This website provides a trustworthy source for climate data. The data presented is assessed, catalogued and verified by an International Expert Group on Climate Data Modernization (IEG-GDM) assembled by the World Meteorological Organization from various disciplines. This section of the website contains a list of seven (7) main indicators scientists use to evaluate the state of the climate. These indicators are: surface temperature, CO2 concentration in the atmosphere, ocean heat content, sea level, ocean acidification, sea ice, ice sheet extent, glacier mass balance, precipitation, and extreme indices for temperature and precipitation. These statistics all provide up to date information, most of the graphs showing data from 1950 forward to 2020. Additionally each of the 7 indicators feature data visualizations from a variety of sources. Pros of the website are that it is easy to navigate and the information is visually presented in a readable and straightforward format. Since there isn’t an overwhelming number of graphs for most of the indicators, I think it would be better however, to include a small description of the information being presented for each graph rather than requiring the user to open a link to another page for more information.
The U.S. Geological Survey’s WaterWatch displays data relating to hydrological events throughout the country in real time. Interactive graphs, maps, and tables show streamflow, flood areas and drought areas. Maps and data can be viewed on both national and state scales. Past streamflow data can be easily accessed. Annual summaries of streamflow data are also kept on this website. All this data can be displayed in a surprising number of ways. WaterWatch’s toolkit section features 21 different graphs, charts, tables, and maps displaying and comparing streamflow data. My personal favorite is the customizable Streamflow Map Animation that shows streamflow data on a map over a period of time:
The USGS stores enough water data to drown any student or professional researcher. Such data is collected by over 3,000 USGS stream gauges throughout the country. Streamflow data is important to measure on such large scales because rivers and streams connect surface runoff to to large water bodies and groundwater. Streamflow for all streams is therefore vital to the water cycle.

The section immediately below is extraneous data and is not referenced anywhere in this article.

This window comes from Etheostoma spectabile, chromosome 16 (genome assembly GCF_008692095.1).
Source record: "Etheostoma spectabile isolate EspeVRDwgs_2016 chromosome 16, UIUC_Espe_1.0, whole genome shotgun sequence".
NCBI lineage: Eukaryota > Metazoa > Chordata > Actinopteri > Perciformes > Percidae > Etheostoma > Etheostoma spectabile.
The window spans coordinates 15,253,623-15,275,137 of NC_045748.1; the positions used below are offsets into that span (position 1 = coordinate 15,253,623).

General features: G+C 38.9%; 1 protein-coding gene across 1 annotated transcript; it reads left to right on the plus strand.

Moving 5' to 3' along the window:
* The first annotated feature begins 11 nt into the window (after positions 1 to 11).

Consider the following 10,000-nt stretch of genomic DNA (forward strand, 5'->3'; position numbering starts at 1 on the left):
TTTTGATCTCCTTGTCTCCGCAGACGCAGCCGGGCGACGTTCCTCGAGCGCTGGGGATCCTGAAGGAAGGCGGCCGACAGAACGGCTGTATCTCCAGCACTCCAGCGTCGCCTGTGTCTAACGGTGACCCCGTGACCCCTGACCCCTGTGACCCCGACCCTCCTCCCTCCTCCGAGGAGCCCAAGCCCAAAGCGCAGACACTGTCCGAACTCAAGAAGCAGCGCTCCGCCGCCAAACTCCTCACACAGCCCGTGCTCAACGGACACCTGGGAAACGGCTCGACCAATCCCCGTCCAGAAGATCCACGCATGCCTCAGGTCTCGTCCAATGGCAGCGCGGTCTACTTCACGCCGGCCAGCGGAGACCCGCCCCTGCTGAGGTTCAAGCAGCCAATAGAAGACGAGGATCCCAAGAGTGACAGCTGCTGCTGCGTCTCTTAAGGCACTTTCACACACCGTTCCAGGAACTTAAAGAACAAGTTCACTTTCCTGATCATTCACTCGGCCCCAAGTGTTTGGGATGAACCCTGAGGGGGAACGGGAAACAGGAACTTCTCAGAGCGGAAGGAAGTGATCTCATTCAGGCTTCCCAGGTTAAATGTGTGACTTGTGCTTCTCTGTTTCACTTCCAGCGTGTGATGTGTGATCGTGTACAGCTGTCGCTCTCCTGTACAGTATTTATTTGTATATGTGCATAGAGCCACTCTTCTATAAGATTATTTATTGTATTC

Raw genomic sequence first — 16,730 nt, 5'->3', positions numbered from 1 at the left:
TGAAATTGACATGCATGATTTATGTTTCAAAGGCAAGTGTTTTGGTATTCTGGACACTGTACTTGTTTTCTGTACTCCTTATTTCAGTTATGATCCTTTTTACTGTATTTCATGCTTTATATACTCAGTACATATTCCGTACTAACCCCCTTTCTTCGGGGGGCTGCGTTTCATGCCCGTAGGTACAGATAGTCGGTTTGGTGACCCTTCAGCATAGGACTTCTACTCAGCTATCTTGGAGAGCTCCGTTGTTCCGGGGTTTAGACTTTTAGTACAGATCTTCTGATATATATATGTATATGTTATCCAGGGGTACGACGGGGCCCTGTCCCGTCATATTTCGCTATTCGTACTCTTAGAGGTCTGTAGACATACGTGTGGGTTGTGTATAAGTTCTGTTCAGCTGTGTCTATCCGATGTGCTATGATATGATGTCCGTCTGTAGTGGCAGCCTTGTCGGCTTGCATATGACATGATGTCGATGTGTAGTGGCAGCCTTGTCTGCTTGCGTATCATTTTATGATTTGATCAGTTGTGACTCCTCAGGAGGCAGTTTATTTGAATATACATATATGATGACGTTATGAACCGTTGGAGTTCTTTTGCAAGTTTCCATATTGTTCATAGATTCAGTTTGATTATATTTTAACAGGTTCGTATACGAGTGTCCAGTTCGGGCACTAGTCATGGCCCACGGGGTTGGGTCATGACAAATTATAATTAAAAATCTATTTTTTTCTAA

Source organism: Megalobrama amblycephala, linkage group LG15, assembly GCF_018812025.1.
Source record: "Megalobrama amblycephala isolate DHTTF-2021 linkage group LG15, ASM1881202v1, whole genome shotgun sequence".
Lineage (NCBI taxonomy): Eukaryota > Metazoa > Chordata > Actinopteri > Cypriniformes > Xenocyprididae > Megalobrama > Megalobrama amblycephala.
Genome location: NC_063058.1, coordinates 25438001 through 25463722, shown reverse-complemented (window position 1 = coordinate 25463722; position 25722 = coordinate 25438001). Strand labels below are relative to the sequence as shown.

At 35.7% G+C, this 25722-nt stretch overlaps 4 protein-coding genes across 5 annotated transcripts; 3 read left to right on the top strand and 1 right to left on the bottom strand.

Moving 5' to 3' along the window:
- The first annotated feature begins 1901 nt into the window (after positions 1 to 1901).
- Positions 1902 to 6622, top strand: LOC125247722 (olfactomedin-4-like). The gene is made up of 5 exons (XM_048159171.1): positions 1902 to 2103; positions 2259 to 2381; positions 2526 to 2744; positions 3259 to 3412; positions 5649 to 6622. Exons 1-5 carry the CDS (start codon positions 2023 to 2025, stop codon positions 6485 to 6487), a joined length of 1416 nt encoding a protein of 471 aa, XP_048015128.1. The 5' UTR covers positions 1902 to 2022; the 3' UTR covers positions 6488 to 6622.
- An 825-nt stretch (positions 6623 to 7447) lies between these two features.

NASA’s Scientific Visualization Studio (SVS) showcases a wide variety of NASA programs using striking images, animations, videos, and other visuals. By synthesizing complex scientific research and data with visual elements, the Scientific Visualization Studio creates a largely accessible platform to promote education and a broader scientific understanding of earth and space processes. The website has curated various galleries tied to specific NASA projects. These collections range from Air Quality to Astrophysics to Carbon and Climate projects. One of the featured collections is of ICESat-2, or the Ice, Cloud, and land Elevation Satellite-2, which launched on September 15th, 2018. ICESat-2 is NASA’s most advanced laser satellite instrument (ATLAS) and will be used to monitor changes in height, depth, and mass of ice sheets and glaciers with extreme levels of precision to better understand and predict sea-level rise. ICESat-2 will also provide essential information about forest vegetation, ocean surfaces, and urbanization, among other applications. To explain what the ICESat-2 project is hoping to accomplish and how they have gotten to this point, the SVS with Goddard Media Studios has produced many videos that explore the importance of ice sheets, how the laster altimeter technology works, and even documenting the 470-mile research expedition in Antarctica that accompanied this project. This website, with its galleries of scientific information and mapping related to climate change, glacial melt and sea level rise, hurricane and storm impacts, stratospheric ozone depletion, and forest fire intensity and prevalence are all topics we have discussed in our class. Additionally, projects like ICESat-2 demonstrate how different remote sensing technologies are being implemented for environmental and geographic research purposes.